The Implications for Democracy
Edited by David G. Mayes and Anna Michalski
Chapter 7: The rise of the unelected. The UK health system and the rise and fall of arm & #x2019;s length bodies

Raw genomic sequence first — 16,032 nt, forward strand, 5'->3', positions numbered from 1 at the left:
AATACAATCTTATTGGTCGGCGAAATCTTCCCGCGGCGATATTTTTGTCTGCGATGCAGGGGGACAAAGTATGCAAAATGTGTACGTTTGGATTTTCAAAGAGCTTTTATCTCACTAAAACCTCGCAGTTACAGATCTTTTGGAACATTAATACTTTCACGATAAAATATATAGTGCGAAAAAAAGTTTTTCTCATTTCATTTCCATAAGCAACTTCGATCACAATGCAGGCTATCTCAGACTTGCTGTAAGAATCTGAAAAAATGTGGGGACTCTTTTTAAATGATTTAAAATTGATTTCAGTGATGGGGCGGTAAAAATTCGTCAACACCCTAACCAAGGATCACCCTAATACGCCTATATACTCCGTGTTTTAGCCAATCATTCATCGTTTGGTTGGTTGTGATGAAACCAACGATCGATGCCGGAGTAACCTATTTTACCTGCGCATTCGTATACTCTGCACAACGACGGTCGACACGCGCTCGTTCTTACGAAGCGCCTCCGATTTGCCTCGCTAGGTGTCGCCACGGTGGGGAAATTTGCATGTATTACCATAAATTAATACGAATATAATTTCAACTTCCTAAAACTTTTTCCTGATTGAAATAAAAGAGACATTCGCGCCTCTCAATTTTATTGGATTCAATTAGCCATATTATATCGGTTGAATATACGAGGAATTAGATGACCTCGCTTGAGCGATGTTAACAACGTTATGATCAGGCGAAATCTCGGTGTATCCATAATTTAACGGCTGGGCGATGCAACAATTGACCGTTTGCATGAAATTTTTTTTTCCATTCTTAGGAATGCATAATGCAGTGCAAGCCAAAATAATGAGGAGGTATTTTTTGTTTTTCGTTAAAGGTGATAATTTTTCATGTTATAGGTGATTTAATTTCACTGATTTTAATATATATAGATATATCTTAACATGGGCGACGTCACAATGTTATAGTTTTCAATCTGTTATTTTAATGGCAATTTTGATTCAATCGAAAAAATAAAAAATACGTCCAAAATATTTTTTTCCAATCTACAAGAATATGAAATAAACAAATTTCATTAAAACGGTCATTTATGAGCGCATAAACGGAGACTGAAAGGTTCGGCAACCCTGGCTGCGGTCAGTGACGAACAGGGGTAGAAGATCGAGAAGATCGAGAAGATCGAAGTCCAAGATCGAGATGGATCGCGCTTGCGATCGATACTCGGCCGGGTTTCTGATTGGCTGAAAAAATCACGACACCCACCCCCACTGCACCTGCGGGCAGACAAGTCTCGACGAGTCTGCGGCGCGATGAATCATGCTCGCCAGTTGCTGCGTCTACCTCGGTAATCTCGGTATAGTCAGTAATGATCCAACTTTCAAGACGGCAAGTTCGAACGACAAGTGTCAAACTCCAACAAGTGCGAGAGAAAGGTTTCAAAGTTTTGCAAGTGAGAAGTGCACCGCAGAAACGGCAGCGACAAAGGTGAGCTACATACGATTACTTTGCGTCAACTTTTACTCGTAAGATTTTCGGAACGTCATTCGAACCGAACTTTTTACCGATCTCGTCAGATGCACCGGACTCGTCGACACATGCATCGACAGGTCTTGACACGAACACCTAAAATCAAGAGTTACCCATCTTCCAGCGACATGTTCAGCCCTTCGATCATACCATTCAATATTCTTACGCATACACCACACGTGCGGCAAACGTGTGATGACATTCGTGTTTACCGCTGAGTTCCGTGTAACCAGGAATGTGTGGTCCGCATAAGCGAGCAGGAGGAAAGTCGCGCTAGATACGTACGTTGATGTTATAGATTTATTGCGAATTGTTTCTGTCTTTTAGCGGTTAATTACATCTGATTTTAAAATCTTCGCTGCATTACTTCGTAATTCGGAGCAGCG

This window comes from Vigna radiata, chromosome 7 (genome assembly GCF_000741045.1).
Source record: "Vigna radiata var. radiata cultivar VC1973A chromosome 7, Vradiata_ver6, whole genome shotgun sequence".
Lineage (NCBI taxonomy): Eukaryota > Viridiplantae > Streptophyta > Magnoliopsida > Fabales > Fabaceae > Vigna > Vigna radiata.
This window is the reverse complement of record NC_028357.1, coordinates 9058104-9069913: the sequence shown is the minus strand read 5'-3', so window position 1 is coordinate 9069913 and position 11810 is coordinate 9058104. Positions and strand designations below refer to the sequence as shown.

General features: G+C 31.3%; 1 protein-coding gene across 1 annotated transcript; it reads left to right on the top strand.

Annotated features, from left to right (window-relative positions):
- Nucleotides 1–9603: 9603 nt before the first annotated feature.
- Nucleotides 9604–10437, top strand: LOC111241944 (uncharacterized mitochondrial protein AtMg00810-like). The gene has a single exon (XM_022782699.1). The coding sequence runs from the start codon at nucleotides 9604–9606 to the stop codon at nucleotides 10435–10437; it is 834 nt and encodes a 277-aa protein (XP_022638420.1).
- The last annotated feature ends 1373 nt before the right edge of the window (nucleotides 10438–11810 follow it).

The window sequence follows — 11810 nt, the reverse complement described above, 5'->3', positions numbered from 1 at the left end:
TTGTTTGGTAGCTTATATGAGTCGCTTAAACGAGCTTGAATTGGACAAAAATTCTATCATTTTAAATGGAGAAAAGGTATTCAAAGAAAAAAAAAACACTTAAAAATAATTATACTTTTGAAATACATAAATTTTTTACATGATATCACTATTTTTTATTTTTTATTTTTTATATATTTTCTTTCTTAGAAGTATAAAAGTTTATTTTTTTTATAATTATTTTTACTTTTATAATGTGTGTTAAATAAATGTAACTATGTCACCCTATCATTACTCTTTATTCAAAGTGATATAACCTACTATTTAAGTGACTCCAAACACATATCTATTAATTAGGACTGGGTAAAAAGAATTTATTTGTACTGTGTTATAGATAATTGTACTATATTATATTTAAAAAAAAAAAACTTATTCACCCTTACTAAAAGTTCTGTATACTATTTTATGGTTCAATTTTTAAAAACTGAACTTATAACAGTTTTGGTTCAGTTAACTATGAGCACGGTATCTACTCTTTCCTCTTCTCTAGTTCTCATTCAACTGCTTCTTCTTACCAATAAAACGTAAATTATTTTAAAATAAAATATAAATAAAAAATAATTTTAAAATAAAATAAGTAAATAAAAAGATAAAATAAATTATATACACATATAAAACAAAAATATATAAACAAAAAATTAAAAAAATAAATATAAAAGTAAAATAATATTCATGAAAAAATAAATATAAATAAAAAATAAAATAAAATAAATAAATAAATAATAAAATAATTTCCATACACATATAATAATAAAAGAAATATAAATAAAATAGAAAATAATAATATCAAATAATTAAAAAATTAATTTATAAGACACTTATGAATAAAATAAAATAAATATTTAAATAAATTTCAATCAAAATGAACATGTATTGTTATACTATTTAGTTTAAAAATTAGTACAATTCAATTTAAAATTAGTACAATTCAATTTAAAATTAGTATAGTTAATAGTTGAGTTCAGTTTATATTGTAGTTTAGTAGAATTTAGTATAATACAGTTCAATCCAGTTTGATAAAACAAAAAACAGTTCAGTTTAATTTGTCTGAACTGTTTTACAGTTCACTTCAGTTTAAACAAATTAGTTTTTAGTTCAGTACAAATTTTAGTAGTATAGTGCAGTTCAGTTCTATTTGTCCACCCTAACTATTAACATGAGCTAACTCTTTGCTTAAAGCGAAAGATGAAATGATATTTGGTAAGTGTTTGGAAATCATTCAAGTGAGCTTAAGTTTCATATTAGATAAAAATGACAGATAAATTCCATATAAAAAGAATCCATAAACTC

Over recent years there has been a rapid increase in the number of agencies run by people who are appointed rather than elected, which help provide the major services of the welfare state. While these agencies may be working for the public sector, they are not necessarily staffed by public sector employees and may be purely private concerns. This could be a growing and insidious threat to democracy, as not only are elected ministers responsible directly for a diminishing share of activities in the field but it may be very difficult to affect their behaviour by democratic means. Frank Vibert (2007), however, argues that this view may be incorrect and that the creation of these bodies may lead to a better balance of democratic monitoring.While agencies for the delivery of welfare services may be more efficient than government departments, this is not necessarily the case. Moreover, some agencies are deliberately designed to make sure that the new enterprises are highly accountable in a way which was not the case beforehand. Monitoring agencies, ombudsmen and independent assessors may all help ensure that the agencies behave fairly, respond to customer interests and more generally conform closely to their objectives. Properly implemented, such a system of agencies may enable democratic accountability to be exercised more effectively.
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